Flooding – January 13, 1995
I think we could call this the rule of the VP level at (insert client here)...
Do you know too much?
We all know that:
Knowledge is Power and Time is Money.
And, as engineers learned in school:
Power = Work / Time
So, if Knowledge = Power, and Time = Money, then Knowledge = Work / Money
Solving for Money, we get: Money = Work / Knowledge
Thus, Money approaches infinity as Knowledge approaches ZERO, regardless of the Work done.
The Less you Know, the More you Make.
Subject: Re: Equation
Date: Sunday, November 09, 1997 8:22PM
Your math is off. You must assume that work is independent of knowledge for your math to be correct. Since knowledge and work are correlated money does not go to infinity. Work is probaly proportional to knowledge to some power greater than one (first order approximation).. i.e. work = C * (knowledge)^(1+n). Where C is a constant. So if we go back to the eq M = W/K. We get M= C* K^(1+n) / K, by substituting in the relation for work. Finally simplfying, we get: M = C*K^n. So we see that as Knowledge increases money, actually also does increase. All is good in the world still.
Date: Wed, 12 Nov 1997 11:36:23 -0700 (MST)
Subject: Re: Equation (fwd)
I find this entire discourse fairly meaningless in light of one error. Even if we accept the premises that knowledge is power, and that power is equal to work divided by time, the conclusion that these two relationships obey the laws of communicability is fallacious. The original author has fallen into a fairly common trap in the sciences. As with the infamous “Intensity” definition in optics, the true meaning of power depends upon the specific context, or less generally, discipline of science in which it is used.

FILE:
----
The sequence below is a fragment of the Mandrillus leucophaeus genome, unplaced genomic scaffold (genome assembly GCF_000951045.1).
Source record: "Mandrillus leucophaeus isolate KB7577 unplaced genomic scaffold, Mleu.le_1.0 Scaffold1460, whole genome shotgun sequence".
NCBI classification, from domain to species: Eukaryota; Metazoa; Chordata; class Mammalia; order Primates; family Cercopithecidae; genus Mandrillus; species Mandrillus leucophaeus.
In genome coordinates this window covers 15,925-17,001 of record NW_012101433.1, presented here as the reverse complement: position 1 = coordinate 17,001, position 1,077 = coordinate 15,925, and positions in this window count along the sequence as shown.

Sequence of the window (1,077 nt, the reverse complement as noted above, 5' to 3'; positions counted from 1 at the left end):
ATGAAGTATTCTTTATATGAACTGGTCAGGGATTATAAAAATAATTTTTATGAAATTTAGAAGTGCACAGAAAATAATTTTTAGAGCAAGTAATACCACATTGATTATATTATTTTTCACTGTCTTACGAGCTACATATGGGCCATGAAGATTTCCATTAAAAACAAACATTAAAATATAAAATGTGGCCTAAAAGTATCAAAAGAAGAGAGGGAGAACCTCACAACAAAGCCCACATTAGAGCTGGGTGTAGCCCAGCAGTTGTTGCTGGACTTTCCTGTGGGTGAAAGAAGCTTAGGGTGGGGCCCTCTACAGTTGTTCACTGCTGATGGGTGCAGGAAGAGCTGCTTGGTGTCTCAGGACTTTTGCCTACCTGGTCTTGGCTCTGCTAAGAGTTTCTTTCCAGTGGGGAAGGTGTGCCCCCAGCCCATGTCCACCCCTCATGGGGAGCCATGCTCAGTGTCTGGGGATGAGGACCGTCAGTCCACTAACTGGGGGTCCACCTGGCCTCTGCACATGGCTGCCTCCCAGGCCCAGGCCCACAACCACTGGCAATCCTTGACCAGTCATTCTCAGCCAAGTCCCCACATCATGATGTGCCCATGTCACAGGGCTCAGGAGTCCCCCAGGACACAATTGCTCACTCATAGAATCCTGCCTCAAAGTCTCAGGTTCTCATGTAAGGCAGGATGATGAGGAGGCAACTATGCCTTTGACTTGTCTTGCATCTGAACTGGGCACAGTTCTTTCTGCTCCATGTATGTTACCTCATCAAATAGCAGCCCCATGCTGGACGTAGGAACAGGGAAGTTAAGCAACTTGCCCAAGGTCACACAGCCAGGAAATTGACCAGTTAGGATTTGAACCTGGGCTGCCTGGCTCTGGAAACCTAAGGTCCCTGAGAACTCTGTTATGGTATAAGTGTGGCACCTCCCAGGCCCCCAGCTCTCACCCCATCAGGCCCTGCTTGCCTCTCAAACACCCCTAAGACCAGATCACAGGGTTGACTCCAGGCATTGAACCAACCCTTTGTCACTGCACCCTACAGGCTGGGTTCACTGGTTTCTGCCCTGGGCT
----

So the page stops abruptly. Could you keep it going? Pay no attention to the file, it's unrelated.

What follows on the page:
Since an astronomer uses “intensity” to mean “watts per square meter” and a radiometric scientist uses “intensity” to mean “power per steradian” (the true SI definition), can we state that the ratio, area divided by solid angle, is a meaningless quantity and should thus be discarded? Of course not. As I see it, there are two definitions of power in play. As a businessman might use the term, power is the ability to wield influence over others. Fortunately, the science definition is more exact. It is presented appropriately in the original document, power = work/time. You may disagree with the former definition, but my fundamental point is undeniable: business power cannot be made equivalent to science power.
You may attribute any typos in this document to my telnet settings (which do not properly justify and update the window as I edit) rather than to how much attention I paid to spelling back in the sixth grade. Thank you.--~--~--~--~--~--~--~--~--